Suddenly social media is all abuzz with mentions of Prasar Bharati – the public broadcaster of India. Veterans from the film industry like Shabana Azmi and Pritish Nandy and PR consultant Dilip Cherian have been involved in online conversations about upgrading Prasar Bharati, attending meetings or not being able to attend the meetings. They are all supposedly drawing up a road-map for a complete revamp of the ailing public broadcaster.
An expert committee is being set up for Prasar Bharati (PB) under Sam Pitroda, UPA’s man for all seasons. The committee will focus on the “sustaining, strengthening and amplification of Prasar Bharati’s role as a public broadcaster, with a special reference to its relationship with Government, in the emerging context”. The group of advisors includes people such as actor Farooq Sheikh, film producer Pritish Nandy, , entrepreneur and social philanthropist Ronnie Screwvala, business leader Tarun Das, director & screenwriter Shyam Benegal, actor Sharmila Tagore, actor & director Nandita Das, lyricist Javed Akhtar and management professional R Gopalakrishnan. And this motley crew of talent does hold out some hope that they might manage to bring us a better and newer Prasar Bharati.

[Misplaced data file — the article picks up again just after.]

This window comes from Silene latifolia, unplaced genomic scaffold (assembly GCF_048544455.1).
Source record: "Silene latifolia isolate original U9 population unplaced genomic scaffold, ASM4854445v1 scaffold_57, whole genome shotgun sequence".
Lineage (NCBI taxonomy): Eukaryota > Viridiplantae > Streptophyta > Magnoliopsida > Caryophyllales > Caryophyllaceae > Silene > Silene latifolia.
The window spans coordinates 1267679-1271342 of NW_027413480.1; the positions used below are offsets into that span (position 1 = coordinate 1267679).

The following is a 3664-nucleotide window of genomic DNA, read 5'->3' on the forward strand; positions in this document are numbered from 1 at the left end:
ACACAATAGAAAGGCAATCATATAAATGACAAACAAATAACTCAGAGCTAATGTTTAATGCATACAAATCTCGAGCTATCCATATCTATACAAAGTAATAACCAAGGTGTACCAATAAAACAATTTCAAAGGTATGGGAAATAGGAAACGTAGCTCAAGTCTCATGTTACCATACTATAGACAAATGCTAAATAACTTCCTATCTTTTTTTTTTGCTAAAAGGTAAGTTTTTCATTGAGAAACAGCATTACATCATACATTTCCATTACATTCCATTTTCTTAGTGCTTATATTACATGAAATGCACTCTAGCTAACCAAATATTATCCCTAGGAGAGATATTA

But while an expert committee has been put together on one hand, on the other there seems to be a little trouble in the Prasar Bharati paradise. A little trouble which makes one wonder whether bringing a change at the pubic broadcaster is really going to be that simple or even possible.
While Twitter was abuzz with the progress being made by the committee, news emerged of the sudden resignation of the anchor/ editor of DD News’ English segment, Ajai Shukla suddenly resigning. DD News functions under PB, and the resignation has raised questions of whether the broadcaster can function independently. Shukla was one of the several new faces inducted by DD News in a bid to bring the national broadcaster on par with other channels. He was the editor and anchor of the primetime show News Night.